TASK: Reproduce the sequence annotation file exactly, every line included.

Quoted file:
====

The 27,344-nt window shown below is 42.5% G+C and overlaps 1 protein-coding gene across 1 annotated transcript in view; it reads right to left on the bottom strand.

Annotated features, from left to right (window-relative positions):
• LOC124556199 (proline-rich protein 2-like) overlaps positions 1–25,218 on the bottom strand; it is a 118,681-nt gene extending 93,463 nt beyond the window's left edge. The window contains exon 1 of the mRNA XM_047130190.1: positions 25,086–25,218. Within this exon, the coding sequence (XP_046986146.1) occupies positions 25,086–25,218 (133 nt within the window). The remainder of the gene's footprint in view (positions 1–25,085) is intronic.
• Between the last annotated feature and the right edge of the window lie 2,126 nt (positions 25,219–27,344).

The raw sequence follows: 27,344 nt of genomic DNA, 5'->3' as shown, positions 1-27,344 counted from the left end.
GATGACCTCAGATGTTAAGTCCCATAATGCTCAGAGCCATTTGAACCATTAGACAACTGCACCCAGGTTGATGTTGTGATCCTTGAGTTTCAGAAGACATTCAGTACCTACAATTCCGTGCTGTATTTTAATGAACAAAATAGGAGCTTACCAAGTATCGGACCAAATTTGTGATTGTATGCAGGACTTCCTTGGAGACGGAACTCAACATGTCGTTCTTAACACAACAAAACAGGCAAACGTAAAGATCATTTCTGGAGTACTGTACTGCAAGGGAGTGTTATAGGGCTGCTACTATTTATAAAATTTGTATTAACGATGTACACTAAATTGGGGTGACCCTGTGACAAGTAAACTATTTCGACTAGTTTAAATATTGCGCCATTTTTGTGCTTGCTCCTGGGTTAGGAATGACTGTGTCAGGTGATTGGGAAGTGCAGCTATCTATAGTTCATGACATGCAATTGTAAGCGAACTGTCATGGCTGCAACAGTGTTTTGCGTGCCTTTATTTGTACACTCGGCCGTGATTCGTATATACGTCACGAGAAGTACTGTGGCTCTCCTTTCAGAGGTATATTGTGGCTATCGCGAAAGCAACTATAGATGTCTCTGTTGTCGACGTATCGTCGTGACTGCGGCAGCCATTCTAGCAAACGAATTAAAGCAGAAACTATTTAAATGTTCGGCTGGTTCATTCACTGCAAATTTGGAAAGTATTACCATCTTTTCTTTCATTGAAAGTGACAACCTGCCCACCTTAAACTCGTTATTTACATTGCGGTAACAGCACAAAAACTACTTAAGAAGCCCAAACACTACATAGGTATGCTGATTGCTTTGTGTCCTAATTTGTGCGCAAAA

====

The 27,344-nt window shown below is 42.5% G+C and overlaps 1 protein-coding gene across 1 annotated transcript in view; it reads right to left on the bottom strand.

Annotated features, from left to right (window-relative positions):
• LOC124556199 (proline-rich protein 2-like) overlaps positions 1–25,218 on the bottom strand; it is a 118,681-nt gene extending 93,463 nt beyond the window's left edge. The window contains exon 1 of the mRNA XM_047130190.1: positions 25,086–25,218. Within this exon, the coding sequence (XP_046986146.1) occupies positions 25,086–25,218 (133 nt within the window). The remainder of the gene's footprint in view (positions 1–25,085) is intronic.
• Between the last annotated feature and the right edge of the window lie 2,126 nt (positions 25,219–27,344).

The raw sequence follows: 27,344 nt of genomic DNA, 5'->3' as shown, positions 1-27,344 counted from the left end.
GATGACCTCAGATGTTAAGTCCCATAATGCTCAGAGCCATTTGAACCATTAGACAACTGCACCCAGGTTGATGTTGTGATCCTTGAGTTTCAGAAGACATTCAGTACCTACAATTCCGTGCTGTATTTTAATGAACAAAATAGGAGCTTACCAAGTATCGGACCAAATTTGTGATTGTATGCAGGACTTCCTTGGAGACGGAACTCAACATGTCGTTCTTAACACAACAAAACAGGCAAACGTAAAGATCATTTCTGGAGTACTGTACTGCAAGGGAGTGTTATAGGGCTGCTACTATTTATAAAATTTGTATTAACGATGTACACTAAATTGGGGTGACCCTGTGACAAGTAAACTATTTCGACTAGTTTAAATATTGCGCCATTTTTGTGCTTGCTCCTGGGTTAGGAATGACTGTGTCAGGTGATTGGGAAGTGCAGCTATCTATAGTTCATGACATGCAATTGTAAGCGAACTGTCATGGCTGCAACAGTGTTTTGCGTGCCTTTATTTGTACACTCGGCCGTGATTCGTATATACGTCACGAGAAGTACTGTGGCTCTCCTTTCAGAGGTATATTGTGGCTATCGCGAAAGCAACTATAGATGTCTCTGTTGTCGACGTATCGTCGTGACTGCGGCAGCCATTCTAGCAAACGAATTAAAGCAGAAACTATTTAAATGTTCGGCTGGTTCATTCACTGCAAATTTGGAAAGTATTACCATCTTTTCTTTCATTGAAAGTGACAACCTGCCCACCTTAAACTCGTTATTTACATTGCGGTAACAGCACAAAAACTACTTAAGAAGCCCAAACACTACATAGGTATGCTGATTGCTTTGTGTCCTAATTTGTGCGCAAAA